Faculty/department with others, or aid conversations that need to be had with Faculty/departmental managers around a particular person potentially not being given content creation responsibilities in and amongst their more substantial role.
The Sitemorse Team Performance Dashboard does just that, providing Digital Managers with insight into everyone contributing to the organisation’s digital footprint, their priority issues to fix, and the time taken to fix them.
Sitemorse Team Performance Dashboard
The manager can then drill down into new content published through the Daily Editors Report, see who last updated each piece of content, and, if necessary allocate any updates or amends to another member of the team.
Sitemorse Daily Editors Report
Any digital or content manager, with a team of devolved content creators and editors, has the never-ending task of receiving and understanding snapshot reports from the live website and then prioritising and allocating tasks to solve issues that exist, often by email or other such means, e.g. a Trello Board. This is all very manual and time consuming, and often comes with the likelihood that the task may be lost in the hundreds of other emails that person receives, or the fact that solving that issue won’t be as effective as solving some of the other issues that are lower down the report.
Effective governance management systems enable the manager to login and immediately see a prioritised task list, based on value to the end user, by theme (e.g. accessibility, spelling and grammar, links, HTML/CSS) and allocate this to the relevant content editor (or developer), through the system. When, the content editor logs in to the CMS they see their prioritised task list in their own dashboard, again, seamlessly delivered from the Governance Management System, speeding up the time it takes both to prioritise and allocate amends. Content has been live-checked in an intelligent way through the Governance Management System leading to only tasks for that content editor appearing in their dashboard, whilst giving the digital manager a managed way of understanding where the organisation’s digital footprint is (benchmark) and how it is continuously improving.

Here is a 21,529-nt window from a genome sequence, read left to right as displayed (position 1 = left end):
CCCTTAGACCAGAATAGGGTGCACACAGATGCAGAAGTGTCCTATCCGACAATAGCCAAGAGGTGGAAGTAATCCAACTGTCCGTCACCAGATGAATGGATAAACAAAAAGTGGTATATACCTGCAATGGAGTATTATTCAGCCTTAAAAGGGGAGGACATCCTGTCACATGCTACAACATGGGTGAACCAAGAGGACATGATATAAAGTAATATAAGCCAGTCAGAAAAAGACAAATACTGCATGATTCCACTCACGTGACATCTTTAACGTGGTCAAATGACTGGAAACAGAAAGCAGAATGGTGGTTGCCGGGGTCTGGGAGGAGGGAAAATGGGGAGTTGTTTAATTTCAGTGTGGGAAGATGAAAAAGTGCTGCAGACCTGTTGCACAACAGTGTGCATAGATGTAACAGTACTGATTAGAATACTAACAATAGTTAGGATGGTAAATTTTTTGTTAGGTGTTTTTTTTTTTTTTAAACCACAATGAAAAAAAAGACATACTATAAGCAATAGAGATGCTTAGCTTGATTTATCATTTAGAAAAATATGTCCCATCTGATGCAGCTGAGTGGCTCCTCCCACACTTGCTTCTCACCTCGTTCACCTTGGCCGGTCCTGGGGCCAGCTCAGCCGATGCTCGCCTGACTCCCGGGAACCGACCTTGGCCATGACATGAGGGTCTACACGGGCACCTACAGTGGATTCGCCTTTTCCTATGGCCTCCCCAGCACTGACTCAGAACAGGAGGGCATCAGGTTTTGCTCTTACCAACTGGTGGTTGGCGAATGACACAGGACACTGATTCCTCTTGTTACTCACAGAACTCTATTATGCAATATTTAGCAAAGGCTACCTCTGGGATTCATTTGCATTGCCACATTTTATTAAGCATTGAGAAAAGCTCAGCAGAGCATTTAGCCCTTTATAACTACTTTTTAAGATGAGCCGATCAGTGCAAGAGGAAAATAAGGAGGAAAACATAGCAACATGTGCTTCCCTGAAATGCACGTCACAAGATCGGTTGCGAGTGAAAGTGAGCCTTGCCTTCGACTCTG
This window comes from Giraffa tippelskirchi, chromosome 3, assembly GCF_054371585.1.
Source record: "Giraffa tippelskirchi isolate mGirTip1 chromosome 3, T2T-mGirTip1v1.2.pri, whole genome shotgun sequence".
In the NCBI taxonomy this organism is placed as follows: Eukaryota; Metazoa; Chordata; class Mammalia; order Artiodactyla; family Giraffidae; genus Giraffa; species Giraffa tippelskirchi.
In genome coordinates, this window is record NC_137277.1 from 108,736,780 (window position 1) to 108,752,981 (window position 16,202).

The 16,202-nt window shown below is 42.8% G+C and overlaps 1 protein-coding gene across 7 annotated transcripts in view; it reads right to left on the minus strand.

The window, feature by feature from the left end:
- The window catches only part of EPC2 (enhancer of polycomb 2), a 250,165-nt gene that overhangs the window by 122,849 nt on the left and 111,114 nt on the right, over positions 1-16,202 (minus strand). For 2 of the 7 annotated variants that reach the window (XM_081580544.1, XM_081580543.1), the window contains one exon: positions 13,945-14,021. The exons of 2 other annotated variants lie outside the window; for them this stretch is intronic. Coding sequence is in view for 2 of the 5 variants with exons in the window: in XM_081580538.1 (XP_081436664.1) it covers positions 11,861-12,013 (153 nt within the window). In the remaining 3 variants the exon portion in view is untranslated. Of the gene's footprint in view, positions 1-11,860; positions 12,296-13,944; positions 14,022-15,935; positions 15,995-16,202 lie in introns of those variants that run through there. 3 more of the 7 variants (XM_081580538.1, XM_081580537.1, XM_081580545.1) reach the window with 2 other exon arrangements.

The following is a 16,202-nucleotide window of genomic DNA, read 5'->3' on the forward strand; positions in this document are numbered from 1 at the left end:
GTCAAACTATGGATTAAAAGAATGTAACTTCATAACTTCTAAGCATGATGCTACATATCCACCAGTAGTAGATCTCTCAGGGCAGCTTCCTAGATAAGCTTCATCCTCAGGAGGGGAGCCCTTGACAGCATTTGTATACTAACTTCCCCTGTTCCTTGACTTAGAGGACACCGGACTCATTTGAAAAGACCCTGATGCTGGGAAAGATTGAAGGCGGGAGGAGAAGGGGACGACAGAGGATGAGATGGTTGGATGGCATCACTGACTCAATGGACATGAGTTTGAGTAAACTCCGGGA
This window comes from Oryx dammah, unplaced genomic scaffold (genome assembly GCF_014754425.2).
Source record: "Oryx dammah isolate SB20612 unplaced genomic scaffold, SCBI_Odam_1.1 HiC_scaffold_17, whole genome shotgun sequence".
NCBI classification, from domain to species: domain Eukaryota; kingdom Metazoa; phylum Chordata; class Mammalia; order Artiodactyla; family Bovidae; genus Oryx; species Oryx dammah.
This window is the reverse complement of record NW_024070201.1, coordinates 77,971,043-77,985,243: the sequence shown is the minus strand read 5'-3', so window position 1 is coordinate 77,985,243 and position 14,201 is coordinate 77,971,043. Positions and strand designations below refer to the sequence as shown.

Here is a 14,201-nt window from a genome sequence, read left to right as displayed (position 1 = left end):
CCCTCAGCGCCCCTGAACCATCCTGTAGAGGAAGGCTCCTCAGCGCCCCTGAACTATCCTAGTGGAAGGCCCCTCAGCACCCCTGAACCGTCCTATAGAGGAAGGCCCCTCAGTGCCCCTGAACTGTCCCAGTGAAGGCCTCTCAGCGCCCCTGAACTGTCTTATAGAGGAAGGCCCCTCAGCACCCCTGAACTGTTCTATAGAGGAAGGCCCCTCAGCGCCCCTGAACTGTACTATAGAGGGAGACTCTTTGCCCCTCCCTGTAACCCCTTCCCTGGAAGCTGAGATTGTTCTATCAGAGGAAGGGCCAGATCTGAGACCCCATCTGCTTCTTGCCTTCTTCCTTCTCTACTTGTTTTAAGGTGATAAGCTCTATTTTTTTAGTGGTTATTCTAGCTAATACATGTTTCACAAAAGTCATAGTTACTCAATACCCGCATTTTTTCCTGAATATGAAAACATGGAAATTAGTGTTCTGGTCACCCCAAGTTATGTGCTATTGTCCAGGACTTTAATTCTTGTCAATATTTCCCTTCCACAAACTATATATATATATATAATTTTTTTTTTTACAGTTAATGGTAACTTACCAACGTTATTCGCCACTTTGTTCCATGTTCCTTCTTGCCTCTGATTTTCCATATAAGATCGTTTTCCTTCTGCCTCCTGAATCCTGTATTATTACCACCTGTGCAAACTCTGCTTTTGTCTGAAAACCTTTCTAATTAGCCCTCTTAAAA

Closing the loop – Archiving and Retrieval
Being able to see what has been amended and published is key in a time where customers take what they see online as read and use it as the basis for, potentially, life changing decisions, such as going to University. Archiving, retrieval, and disposition policies were also seen as being key to an Enterprise Content Management System by Wipro and co, in the document mentioned earlier.
An effective Governance System will record and archive every page and piece of content that has been published, enabling digital managers to ‘go back’ should they need to be able to see what was online at a particular point in time, as well as who created and/or published that piece of content. Again, going back to legislation such as the CMA Guidance for HE, accountability and responsibility for online content has never been more paramount.
Having a sound digital governance framework within a large Higher Education organisation is more important now, than ever before, and the governance of content within that framework is fundamental to its success.
Teams have been using technical Content Management Systems to manage their content workflow for over a decade and yet issue-checking is still, largely, seen as a post-publication activity rather than an integral part of the content publication process.
The integration of an institutional Content Management System with an effective Governance Management System, will enable an organisation to improve its publication control (cutting down on errors and improving the user experience), enable digital managers to report, and act on, the capabilities of its team for maximum effectiveness, as well as manage and allocate high-value tasks effectively, whilst recording and archiving all content created to aid institutional robustness against external legislation and content retrieval later on.
If you have any experience of using a Governance Management System within your overall Digital Governance Framework, it would be great to hear from you.
Digital, Marketing, HE and Content Consultant